What is it about?

Peers without disabilities were taught to Stay-Play-Talk, including how to 'Talk' using the Picture Exchange Communication System in typical preschool activities. Following peer training, four children with autism (ages 3;0 to 5;1 years) and five peers without disabilities (ages 3;4 to 4;11) showed increased communication during center-based activities, and greater communication and engagement were noted for two children in snack. The results filled a gap in the literature by providing measures of peer communication, detailed peer training steps, and intervention fidelity (average of 90%).

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Why is it important?

Evidence-based early social communication interventions are needed for young children with autism who are nonverbal or minimally verbal and learning to use augmentative and alternative communication (e.g., PECS). Outcomes provide preliminary evidence on the benefits of combining peer-mediation and AAC instruction to increase child and peer communication for preschoolers, and expand on current AAC intervention literature by reporting on multiple child and peer communication outcomes in routine preschool play activities.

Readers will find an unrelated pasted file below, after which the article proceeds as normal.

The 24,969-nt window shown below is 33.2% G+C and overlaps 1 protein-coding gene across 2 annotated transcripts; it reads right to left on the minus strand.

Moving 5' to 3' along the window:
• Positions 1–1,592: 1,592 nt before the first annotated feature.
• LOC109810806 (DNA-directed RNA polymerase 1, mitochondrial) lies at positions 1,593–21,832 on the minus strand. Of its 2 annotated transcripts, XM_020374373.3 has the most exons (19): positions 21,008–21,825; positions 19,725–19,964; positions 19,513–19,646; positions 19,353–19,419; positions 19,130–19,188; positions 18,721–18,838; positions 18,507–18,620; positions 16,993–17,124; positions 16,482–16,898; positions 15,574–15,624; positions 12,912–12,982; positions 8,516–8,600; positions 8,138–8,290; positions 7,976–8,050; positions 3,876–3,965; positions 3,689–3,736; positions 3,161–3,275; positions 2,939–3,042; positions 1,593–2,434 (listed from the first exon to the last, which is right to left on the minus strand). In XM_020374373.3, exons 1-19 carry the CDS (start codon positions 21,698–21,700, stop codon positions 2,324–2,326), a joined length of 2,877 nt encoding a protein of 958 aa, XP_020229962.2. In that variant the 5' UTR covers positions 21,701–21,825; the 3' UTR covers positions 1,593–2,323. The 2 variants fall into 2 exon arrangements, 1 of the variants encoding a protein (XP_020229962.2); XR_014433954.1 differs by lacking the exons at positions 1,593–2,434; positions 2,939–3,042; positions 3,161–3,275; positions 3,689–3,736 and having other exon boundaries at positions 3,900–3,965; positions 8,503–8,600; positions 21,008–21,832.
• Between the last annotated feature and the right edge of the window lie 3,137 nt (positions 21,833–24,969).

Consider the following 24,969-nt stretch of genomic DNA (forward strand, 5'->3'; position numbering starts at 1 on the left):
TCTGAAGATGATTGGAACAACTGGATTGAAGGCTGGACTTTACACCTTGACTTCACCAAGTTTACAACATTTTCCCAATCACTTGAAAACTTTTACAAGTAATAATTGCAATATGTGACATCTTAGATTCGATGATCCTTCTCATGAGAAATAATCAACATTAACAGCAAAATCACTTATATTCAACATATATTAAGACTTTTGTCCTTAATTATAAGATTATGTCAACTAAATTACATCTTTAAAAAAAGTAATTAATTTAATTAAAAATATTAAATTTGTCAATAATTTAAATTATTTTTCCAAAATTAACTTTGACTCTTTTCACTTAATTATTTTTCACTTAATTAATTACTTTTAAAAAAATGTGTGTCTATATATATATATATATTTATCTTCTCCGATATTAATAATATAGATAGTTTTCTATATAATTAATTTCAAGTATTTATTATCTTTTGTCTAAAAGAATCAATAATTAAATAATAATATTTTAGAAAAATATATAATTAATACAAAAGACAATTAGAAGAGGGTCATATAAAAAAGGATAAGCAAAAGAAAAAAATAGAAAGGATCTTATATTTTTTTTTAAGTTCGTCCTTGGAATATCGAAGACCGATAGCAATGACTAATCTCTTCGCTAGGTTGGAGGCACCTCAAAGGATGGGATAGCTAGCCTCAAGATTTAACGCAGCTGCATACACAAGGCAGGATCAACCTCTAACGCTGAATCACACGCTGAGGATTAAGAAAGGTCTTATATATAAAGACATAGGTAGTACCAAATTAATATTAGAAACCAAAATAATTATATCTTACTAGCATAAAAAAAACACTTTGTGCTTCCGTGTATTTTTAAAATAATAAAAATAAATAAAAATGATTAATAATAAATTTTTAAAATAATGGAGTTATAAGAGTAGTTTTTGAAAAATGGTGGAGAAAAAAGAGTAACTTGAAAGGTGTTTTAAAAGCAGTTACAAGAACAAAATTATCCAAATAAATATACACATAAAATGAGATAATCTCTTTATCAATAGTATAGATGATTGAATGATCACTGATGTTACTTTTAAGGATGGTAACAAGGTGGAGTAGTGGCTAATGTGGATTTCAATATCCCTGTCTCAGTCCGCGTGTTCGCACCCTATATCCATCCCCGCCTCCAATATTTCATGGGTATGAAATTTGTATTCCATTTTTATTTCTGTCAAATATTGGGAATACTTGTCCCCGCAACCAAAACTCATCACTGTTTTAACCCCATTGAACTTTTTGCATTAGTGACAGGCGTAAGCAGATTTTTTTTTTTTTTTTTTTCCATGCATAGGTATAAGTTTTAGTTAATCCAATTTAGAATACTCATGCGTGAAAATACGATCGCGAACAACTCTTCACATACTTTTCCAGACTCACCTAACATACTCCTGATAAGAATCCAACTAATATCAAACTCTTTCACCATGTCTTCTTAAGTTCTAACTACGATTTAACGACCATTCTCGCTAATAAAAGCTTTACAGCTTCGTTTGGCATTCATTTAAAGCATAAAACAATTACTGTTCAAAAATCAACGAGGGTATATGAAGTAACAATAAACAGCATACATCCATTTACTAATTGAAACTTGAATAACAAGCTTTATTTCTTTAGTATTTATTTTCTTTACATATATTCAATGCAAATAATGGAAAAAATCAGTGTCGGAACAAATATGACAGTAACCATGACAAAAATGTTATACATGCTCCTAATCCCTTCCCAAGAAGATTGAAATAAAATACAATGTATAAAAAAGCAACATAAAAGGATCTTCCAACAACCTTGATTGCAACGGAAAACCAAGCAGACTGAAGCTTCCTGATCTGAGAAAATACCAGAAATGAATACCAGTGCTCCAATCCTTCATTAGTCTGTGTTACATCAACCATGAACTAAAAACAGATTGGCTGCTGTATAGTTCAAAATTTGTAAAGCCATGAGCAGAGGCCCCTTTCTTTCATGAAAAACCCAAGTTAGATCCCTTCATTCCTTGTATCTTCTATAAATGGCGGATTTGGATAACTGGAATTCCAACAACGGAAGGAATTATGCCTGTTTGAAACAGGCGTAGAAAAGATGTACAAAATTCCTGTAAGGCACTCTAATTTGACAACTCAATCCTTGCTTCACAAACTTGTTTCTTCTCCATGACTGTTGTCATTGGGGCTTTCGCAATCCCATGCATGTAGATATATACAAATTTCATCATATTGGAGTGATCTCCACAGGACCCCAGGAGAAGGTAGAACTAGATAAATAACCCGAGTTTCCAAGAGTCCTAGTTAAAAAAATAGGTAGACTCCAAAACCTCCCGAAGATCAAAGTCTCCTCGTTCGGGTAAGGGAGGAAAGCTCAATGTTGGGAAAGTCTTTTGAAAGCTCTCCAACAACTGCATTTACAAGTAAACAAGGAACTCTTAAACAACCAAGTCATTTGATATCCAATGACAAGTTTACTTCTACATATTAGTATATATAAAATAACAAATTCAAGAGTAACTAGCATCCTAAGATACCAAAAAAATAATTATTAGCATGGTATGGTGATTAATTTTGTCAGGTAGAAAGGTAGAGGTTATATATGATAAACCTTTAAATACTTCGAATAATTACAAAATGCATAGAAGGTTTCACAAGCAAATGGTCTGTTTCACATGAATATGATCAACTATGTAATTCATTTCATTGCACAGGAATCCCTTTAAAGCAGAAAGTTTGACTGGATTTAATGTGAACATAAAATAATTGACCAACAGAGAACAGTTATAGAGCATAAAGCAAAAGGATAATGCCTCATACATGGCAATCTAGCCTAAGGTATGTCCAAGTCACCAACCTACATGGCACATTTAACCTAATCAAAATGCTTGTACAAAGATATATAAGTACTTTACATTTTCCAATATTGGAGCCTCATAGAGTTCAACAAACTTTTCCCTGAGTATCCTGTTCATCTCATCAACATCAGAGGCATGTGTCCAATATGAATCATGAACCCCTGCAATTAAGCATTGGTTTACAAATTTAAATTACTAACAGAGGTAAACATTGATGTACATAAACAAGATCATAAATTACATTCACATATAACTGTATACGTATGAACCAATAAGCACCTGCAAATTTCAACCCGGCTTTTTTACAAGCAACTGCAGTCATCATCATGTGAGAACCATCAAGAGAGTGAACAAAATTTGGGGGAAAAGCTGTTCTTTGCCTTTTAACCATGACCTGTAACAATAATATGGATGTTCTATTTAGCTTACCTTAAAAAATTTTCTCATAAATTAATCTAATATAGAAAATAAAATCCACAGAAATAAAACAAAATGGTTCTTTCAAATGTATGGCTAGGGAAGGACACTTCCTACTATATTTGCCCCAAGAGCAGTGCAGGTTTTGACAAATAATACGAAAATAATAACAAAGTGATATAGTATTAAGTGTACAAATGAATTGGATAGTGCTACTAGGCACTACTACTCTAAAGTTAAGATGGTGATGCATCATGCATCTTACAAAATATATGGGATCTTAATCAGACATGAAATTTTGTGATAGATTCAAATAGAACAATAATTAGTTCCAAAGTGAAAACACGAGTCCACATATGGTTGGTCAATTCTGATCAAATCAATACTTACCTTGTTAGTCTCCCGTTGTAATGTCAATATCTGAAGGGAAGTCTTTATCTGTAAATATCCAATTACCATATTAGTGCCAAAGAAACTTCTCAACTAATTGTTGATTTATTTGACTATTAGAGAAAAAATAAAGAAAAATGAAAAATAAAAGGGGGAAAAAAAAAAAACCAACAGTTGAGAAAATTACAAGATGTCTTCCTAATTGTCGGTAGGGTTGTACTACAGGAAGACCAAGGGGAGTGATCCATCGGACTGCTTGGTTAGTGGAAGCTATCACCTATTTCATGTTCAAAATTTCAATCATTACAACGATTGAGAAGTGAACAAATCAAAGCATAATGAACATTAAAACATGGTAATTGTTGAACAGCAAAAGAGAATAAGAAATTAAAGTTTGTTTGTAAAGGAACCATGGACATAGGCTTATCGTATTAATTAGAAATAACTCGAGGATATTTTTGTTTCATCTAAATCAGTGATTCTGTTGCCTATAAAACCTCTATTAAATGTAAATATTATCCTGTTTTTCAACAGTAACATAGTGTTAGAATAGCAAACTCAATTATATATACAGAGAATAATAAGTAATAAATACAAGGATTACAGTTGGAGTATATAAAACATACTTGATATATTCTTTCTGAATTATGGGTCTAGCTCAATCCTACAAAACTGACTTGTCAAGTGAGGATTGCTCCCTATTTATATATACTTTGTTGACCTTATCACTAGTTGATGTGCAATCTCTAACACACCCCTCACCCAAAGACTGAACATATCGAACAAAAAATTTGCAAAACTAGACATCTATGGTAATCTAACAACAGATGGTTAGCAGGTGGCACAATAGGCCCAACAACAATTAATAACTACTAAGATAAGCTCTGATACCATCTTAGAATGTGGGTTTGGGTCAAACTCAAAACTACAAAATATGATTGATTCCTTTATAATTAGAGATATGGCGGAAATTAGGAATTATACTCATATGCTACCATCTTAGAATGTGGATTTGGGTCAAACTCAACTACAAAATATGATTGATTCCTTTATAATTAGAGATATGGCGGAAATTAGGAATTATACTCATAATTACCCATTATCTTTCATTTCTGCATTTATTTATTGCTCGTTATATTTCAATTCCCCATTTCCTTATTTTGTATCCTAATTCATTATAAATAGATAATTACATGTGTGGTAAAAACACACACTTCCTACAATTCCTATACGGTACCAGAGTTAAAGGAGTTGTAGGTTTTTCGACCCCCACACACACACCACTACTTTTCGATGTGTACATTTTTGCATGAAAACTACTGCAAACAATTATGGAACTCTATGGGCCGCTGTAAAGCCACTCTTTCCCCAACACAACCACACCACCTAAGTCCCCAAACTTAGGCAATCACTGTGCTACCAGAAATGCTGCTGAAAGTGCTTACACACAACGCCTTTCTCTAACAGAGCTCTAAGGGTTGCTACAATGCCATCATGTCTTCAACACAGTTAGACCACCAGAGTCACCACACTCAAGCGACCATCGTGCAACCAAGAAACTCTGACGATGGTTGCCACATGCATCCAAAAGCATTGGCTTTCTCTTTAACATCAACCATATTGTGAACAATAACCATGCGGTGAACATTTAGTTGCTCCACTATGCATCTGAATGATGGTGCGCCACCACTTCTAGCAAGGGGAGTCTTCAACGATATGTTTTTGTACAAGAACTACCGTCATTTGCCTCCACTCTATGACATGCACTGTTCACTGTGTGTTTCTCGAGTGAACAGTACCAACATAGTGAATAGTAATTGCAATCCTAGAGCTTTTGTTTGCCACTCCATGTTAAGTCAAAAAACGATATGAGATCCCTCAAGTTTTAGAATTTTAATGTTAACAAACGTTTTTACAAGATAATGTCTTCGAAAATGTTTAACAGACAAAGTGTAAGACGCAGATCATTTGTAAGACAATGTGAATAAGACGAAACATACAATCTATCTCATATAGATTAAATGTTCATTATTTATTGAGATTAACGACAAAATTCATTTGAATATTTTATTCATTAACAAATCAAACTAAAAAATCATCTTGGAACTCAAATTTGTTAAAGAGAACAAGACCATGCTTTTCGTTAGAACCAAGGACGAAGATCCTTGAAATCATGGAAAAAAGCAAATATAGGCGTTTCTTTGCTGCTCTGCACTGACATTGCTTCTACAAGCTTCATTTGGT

Perspectives

Observing the positive changes in the social interactions and communication skills of both the children with autism and their peers without disabilities was incredible. In a very short time, the children became so much more interactive and began to enjoy being with their new 'buddies'.

Dr Kathy Bourque
University of Kansas

Read the Original

This page is a summary of: Picture Exchange Communication System and Pals: A Peer-Mediated Augmentative and Alternative Communication Intervention for Minimally Verbal Preschoolers With Autism, Journal of Speech Language and Hearing Research, October 2016, American Speech-Language-Hearing Association (ASHA), DOI: 10.1044/2016_jslhr-l-15-0313.
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